1976 Palm Beach




Photo Album

Dream Cruise 2001

Turbo RG


Summer Vacation 2001

Tahquamenon Falls State Park - August 2001

8/26/01 6:33PM

message to the GMCnet:

Richard....Sooo was that your Palm Beach at the Lower Tahquamenon Falls parking lot Thursday? I went back to the campsite to get a pencil to leave a note and when I got back you were gone. We spent a great week camping up here in the UP. We are at Munising now. This is a good time to be here....not many people, nice and cool.


76 Eleganza II

That was me and here are a few pictures taken at the park:

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Taquomanon Falls State Park


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Michael Brodhagen from Green Bay, Wisconsin and his 1977 Palm Beach.  I met him and his family while camped at Taquomanon Falls  - Tuesday, August 21, 2001 


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Mackinaw Bridge from the GMC

Dream Cruise 2001


Where is Woodward and what's special about it?

For those of you that don't know, Woodward Avenue is located in South Eastern Michigan. It runs from Detroit, Northwest for 25 miles to the suburb of Pontiac. This road was named for a prominent Judge Augustus Woodward.  Woodward Avenue is also considered Detroitís "Main Street."  Henry Ford's factory that produced Model "T" automobiles was located on Woodward in Highland Park.

The General Motors Building (their World Headquarters) opened in 1921 within a few hundred feet of Woodward. In 1928 the Fox Theater opened on Woodward, the second largest theater in America. 

In the early 1800's Woodward was extended 27 miles to Pontiac. Along the way travelers encountered toll booths, surfaces of 16-foot planks, cedar blocks, gravel, ruts, water-filled holes and of course lots of mud and horse droppings. 

In 1908 the world's first mile of concrete was built on Woodward between Six mile and Seven mile. The entire 27-mile length of Woodward was paved in 1916 and in 1919 and three-color traffic lights  first appeared.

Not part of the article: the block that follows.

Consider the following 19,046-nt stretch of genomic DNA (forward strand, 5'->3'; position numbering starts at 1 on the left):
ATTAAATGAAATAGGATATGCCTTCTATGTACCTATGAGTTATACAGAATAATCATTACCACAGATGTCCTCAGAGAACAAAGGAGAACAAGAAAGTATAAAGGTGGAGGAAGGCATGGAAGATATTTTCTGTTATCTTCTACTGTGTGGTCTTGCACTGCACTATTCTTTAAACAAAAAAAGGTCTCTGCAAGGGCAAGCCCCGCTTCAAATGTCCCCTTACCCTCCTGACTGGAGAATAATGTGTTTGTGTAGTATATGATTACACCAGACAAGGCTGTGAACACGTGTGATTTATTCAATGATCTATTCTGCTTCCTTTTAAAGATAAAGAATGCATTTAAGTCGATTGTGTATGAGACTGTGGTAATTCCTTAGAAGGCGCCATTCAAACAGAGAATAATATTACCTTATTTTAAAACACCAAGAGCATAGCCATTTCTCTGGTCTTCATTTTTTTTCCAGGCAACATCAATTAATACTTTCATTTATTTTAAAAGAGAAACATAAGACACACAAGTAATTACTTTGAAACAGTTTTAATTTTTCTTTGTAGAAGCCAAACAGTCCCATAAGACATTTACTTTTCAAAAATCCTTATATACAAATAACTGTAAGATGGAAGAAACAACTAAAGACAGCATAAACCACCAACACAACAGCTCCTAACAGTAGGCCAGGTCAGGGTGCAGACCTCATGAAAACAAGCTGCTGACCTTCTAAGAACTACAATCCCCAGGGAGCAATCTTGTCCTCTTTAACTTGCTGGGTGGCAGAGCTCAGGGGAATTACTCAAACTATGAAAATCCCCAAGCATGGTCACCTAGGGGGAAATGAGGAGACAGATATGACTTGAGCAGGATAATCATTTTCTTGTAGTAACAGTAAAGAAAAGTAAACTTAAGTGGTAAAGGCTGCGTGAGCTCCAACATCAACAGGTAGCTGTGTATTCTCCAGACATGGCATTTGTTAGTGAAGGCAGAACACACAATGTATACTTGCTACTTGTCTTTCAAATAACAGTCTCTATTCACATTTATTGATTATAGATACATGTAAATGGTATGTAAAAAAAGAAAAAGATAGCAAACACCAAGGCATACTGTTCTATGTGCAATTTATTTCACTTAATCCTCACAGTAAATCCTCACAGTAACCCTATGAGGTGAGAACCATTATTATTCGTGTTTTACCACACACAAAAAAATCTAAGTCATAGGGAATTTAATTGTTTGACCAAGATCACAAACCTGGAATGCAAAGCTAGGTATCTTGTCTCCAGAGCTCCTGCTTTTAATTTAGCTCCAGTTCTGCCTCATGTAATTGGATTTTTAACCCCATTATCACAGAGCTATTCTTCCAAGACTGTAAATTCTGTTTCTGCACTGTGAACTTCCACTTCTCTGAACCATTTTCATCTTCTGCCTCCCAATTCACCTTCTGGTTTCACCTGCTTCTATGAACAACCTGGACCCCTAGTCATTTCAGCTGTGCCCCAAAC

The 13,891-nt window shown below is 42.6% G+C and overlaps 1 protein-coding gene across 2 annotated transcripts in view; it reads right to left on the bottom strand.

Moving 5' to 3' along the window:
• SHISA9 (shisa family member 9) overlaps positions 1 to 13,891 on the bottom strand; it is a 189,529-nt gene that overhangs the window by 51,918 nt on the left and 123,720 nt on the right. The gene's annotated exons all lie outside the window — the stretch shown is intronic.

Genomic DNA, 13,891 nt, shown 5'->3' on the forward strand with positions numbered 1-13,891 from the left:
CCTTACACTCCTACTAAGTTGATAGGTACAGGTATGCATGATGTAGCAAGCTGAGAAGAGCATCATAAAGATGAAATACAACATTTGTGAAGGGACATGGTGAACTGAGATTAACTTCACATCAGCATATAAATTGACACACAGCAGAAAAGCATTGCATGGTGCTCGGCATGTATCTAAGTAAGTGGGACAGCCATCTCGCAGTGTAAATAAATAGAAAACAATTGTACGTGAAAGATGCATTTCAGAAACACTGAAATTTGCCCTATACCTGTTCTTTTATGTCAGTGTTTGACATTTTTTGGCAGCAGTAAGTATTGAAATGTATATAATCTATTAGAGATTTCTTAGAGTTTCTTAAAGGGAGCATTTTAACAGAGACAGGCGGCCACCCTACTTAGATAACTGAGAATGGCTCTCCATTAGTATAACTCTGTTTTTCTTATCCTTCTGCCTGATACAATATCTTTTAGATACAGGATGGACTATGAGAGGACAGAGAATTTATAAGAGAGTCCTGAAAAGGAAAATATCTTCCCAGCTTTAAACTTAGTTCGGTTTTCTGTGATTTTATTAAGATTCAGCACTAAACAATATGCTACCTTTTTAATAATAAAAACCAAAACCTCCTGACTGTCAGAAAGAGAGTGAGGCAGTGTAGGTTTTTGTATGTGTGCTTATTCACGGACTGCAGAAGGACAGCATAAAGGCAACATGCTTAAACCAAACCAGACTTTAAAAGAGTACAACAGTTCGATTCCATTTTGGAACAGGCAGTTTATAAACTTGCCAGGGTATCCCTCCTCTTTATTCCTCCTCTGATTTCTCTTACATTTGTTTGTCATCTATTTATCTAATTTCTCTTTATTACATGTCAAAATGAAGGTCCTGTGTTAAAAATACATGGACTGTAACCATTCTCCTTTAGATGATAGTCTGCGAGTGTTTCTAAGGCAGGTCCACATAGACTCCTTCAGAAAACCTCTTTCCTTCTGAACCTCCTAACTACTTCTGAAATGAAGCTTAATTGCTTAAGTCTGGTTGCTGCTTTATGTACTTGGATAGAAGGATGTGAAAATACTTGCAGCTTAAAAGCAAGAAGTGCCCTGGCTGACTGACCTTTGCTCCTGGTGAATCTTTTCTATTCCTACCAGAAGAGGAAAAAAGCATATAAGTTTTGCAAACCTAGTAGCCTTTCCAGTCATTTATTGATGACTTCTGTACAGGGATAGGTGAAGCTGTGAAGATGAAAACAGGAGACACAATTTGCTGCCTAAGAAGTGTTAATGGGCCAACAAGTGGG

Woodward Avenue in 1931.

In the 50s and 60s, the eight lane boulevard section of suburban Woodward Avenue from "The Pole" (Royal Oak) to "Ted's " (Bloomfield Hills) was the place for kids to cruise. "The Pole" was the "Totem Pole Drive-in", a pioneer drive-in restaurant. "Ted's" Drive-in marked the northern end of the course at Square Lake Road just south of Pontiac. This was the route of choice for those of us that were into  cruising, flirting, showing off a new or customized car or out for informal drag racing.   


It was also back in the 50s and 60s when the major car companies were all still located in Detroit and were still promoting power and speed.  During this time they supposedly would send out their newest and fastest models to see how well accepted they would be.  This was sort of like a moving marketing "focus group."  I know I saw a few cars out there that were not on the market yet.


Back then some people also thought of Woodward as the largest unorganized drag strip in the World.  I read that in an article in a car magazine sometime during the early 1960s.


I am sure that more than a few GMC Motorhomes drove up and down Woodward for road testing.  That would make sense because the plant that built all of the GMC Motorhomes was located very near Woodward in Pontiac.

Dream Cruise is biggest yet -- 1.5 million pack car corridor
"Neither the threat of thunderstorms nor worries about a crushing overload of cars and people put a speed bump under the rubber-tired juggernaut of the 7th annual Woodward Dream Cruise. Police estimated the crowd at 1.5 million -- a record". Detroit Free Press, August 19, 2001

We took our Palm Beach and did the dream cruise for the second year in a row.  We found that it makes a great viewing platform to see the "30,000 muscle cars, street rods, custom, collector and special interest vehicles"  and 1.5 million visitors that come here every year. 

This event is about classic cars and vehicles.  What could be more classic then a stock looking '76 Palm Beach complete with green shag carpeting.  We got a lot of thumbs up as we took 2 1/2 hours to drive less than 8 miles.

The big advantage we had with the Palm Beach was the fact that we could see over all the cars.  Plus we had all the comforts of home,  including a well stocked refrigerator and air conditioning.

I spent my early years driving up and down Woodward Avenue.  Back then I never figured I would be cruising Woodward in an antique motorhome almost 40 years later.  

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These were some of the scenes from our Palm Beach as we cruised Woodward.


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Woodward goes right past the GMC Truck Plant.  All GMC Motorhomes were built near here.  This could be almost a homecoming for the old Palm Beach.


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Two GMC Motorhomes we sighted during the cruise.  I have no idea who they belong to.




I grew up near 11 mile and Woodward, not far from #4 on the map.  During the 60's there was no I75 or I696.